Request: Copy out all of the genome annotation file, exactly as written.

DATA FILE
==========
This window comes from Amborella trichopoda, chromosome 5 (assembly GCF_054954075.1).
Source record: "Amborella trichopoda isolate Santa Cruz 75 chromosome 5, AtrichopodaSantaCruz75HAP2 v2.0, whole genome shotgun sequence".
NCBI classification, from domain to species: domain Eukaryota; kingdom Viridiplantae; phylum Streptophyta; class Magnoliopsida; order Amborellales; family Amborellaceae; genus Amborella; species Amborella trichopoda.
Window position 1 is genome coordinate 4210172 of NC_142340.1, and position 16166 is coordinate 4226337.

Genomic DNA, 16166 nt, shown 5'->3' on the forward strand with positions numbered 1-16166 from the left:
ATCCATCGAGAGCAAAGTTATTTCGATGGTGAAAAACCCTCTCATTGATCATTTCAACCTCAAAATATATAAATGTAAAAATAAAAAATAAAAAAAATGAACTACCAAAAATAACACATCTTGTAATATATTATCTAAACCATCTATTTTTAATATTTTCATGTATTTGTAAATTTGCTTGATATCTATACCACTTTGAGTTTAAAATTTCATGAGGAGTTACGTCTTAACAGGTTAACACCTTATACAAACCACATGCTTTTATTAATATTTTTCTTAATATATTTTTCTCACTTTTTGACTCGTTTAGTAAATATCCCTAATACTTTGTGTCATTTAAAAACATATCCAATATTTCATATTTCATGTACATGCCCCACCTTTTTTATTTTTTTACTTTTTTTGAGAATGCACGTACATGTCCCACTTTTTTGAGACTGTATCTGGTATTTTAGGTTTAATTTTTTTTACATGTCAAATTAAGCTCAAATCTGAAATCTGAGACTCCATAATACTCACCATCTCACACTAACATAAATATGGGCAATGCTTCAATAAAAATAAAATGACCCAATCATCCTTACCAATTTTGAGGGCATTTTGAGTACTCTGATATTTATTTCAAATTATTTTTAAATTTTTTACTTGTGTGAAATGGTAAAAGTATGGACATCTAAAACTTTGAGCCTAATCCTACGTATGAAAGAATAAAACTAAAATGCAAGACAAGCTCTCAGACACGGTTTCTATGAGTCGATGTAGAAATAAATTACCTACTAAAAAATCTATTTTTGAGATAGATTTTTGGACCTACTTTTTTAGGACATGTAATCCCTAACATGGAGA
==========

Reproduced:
This window comes from Amborella trichopoda, chromosome 5 (assembly GCF_054954075.1).
Source record: "Amborella trichopoda isolate Santa Cruz 75 chromosome 5, AtrichopodaSantaCruz75HAP2 v2.0, whole genome shotgun sequence".
NCBI classification, from domain to species: domain Eukaryota; kingdom Viridiplantae; phylum Streptophyta; class Magnoliopsida; order Amborellales; family Amborellaceae; genus Amborella; species Amborella trichopoda.
Window position 1 is genome coordinate 4210172 of NC_142340.1, and position 16166 is coordinate 4226337.

Genomic DNA, 16166 nt, shown 5'->3' on the forward strand with positions numbered 1-16166 from the left:
ATCCATCGAGAGCAAAGTTATTTCGATGGTGAAAAACCCTCTCATTGATCATTTCAACCTCAAAATATATAAATGTAAAAATAAAAAATAAAAAAAATGAACTACCAAAAATAACACATCTTGTAATATATTATCTAAACCATCTATTTTTAATATTTTCATGTATTTGTAAATTTGCTTGATATCTATACCACTTTGAGTTTAAAATTTCATGAGGAGTTACGTCTTAACAGGTTAACACCTTATACAAACCACATGCTTTTATTAATATTTTTCTTAATATATTTTTCTCACTTTTTGACTCGTTTAGTAAATATCCCTAATACTTTGTGTCATTTAAAAACATATCCAATATTTCATATTTCATGTACATGCCCCACCTTTTTTATTTTTTTACTTTTTTTGAGAATGCACGTACATGTCCCACTTTTTTGAGACTGTATCTGGTATTTTAGGTTTAATTTTTTTTACATGTCAAATTAAGCTCAAATCTGAAATCTGAGACTCCATAATACTCACCATCTCACACTAACATAAATATGGGCAATGCTTCAATAAAAATAAAATGACCCAATCATCCTTACCAATTTTGAGGGCATTTTGAGTACTCTGATATTTATTTCAAATTATTTTTAAATTTTTTACTTGTGTGAAATGGTAAAAGTATGGACATCTAAAACTTTGAGCCTAATCCTACGTATGAAAGAATAAAACTAAAATGCAAGACAAGCTCTCAGACACGGTTTCTATGAGTCGATGTAGAAATAAATTACCTACTAAAAAATCTATTTTTGAGATAGATTTTTGGACCTACTTTTTTAGGACATGTAATCCCTAACATGGAGA